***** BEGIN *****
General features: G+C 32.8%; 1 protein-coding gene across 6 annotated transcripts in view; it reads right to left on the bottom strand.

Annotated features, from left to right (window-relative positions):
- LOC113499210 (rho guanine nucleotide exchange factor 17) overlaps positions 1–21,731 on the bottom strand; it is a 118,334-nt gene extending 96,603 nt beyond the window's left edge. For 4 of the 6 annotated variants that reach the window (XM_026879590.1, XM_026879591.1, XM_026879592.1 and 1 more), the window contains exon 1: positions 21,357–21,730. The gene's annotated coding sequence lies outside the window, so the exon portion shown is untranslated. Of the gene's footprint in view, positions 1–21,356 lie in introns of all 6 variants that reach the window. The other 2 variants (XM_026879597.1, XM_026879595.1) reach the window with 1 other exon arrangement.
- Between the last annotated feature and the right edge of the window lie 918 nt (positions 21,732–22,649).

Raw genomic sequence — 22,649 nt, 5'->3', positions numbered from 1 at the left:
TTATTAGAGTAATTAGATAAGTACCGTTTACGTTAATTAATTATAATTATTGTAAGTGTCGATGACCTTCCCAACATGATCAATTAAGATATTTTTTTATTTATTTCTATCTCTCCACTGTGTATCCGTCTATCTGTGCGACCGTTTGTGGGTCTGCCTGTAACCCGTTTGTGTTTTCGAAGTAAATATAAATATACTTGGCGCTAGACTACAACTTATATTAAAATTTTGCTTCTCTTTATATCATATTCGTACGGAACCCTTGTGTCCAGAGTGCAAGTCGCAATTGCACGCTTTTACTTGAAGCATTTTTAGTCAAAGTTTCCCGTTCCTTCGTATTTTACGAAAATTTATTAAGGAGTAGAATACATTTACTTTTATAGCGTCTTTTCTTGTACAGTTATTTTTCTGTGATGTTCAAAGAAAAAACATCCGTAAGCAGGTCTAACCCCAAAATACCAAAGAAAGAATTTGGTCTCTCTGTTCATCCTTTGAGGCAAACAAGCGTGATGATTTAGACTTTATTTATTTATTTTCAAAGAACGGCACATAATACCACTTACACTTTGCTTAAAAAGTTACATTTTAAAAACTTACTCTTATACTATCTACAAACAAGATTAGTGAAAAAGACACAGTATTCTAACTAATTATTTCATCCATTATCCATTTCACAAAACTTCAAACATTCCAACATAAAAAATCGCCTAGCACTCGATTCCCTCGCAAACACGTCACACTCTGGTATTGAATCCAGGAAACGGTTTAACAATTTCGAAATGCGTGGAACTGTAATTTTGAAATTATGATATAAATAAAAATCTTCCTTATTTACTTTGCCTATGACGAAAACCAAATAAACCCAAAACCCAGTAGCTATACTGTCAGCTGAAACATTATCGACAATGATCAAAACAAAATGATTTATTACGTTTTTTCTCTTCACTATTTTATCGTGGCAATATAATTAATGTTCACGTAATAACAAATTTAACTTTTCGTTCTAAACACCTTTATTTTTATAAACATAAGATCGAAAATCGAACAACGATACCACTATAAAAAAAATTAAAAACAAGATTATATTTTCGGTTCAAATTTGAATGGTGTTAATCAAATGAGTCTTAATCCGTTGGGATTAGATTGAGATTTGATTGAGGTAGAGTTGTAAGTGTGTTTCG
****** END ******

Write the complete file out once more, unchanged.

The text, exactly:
General features: G+C 32.8%; 1 protein-coding gene across 6 annotated transcripts in view; it reads right to left on the bottom strand.

Annotated features, from left to right (window-relative positions):
- LOC113499210 (rho guanine nucleotide exchange factor 17) overlaps positions 1–21,731 on the bottom strand; it is a 118,334-nt gene extending 96,603 nt beyond the window's left edge. For 4 of the 6 annotated variants that reach the window (XM_026879590.1, XM_026879591.1, XM_026879592.1 and 1 more), the window contains exon 1: positions 21,357–21,730. The gene's annotated coding sequence lies outside the window, so the exon portion shown is untranslated. Of the gene's footprint in view, positions 1–21,356 lie in introns of all 6 variants that reach the window. The other 2 variants (XM_026879597.1, XM_026879595.1) reach the window with 1 other exon arrangement.
- Between the last annotated feature and the right edge of the window lie 918 nt (positions 21,732–22,649).

Raw genomic sequence — 22,649 nt, 5'->3', positions numbered from 1 at the left:
TTATTAGAGTAATTAGATAAGTACCGTTTACGTTAATTAATTATAATTATTGTAAGTGTCGATGACCTTCCCAACATGATCAATTAAGATATTTTTTTATTTATTTCTATCTCTCCACTGTGTATCCGTCTATCTGTGCGACCGTTTGTGGGTCTGCCTGTAACCCGTTTGTGTTTTCGAAGTAAATATAAATATACTTGGCGCTAGACTACAACTTATATTAAAATTTTGCTTCTCTTTATATCATATTCGTACGGAACCCTTGTGTCCAGAGTGCAAGTCGCAATTGCACGCTTTTACTTGAAGCATTTTTAGTCAAAGTTTCCCGTTCCTTCGTATTTTACGAAAATTTATTAAGGAGTAGAATACATTTACTTTTATAGCGTCTTTTCTTGTACAGTTATTTTTCTGTGATGTTCAAAGAAAAAACATCCGTAAGCAGGTCTAACCCCAAAATACCAAAGAAAGAATTTGGTCTCTCTGTTCATCCTTTGAGGCAAACAAGCGTGATGATTTAGACTTTATTTATTTATTTTCAAAGAACGGCACATAATACCACTTACACTTTGCTTAAAAAGTTACATTTTAAAAACTTACTCTTATACTATCTACAAACAAGATTAGTGAAAAAGACACAGTATTCTAACTAATTATTTCATCCATTATCCATTTCACAAAACTTCAAACATTCCAACATAAAAAATCGCCTAGCACTCGATTCCCTCGCAAACACGTCACACTCTGGTATTGAATCCAGGAAACGGTTTAACAATTTCGAAATGCGTGGAACTGTAATTTTGAAATTATGATATAAATAAAAATCTTCCTTATTTACTTTGCCTATGACGAAAACCAAATAAACCCAAAACCCAGTAGCTATACTGTCAGCTGAAACATTATCGACAATGATCAAAACAAAATGATTTATTACGTTTTTTCTCTTCACTATTTTATCGTGGCAATATAATTAATGTTCACGTAATAACAAATTTAACTTTTCGTTCTAAACACCTTTATTTTTATAAACATAAGATCGAAAATCGAACAACGATACCACTATAAAAAAAATTAAAAACAAGATTATATTTTCGGTTCAAATTTGAATGGTGTTAATCAAATGAGTCTTAATCCGTTGGGATTAGATTGAGATTTGATTGAGGTAGAGTTGTAAGTGTGTTTCG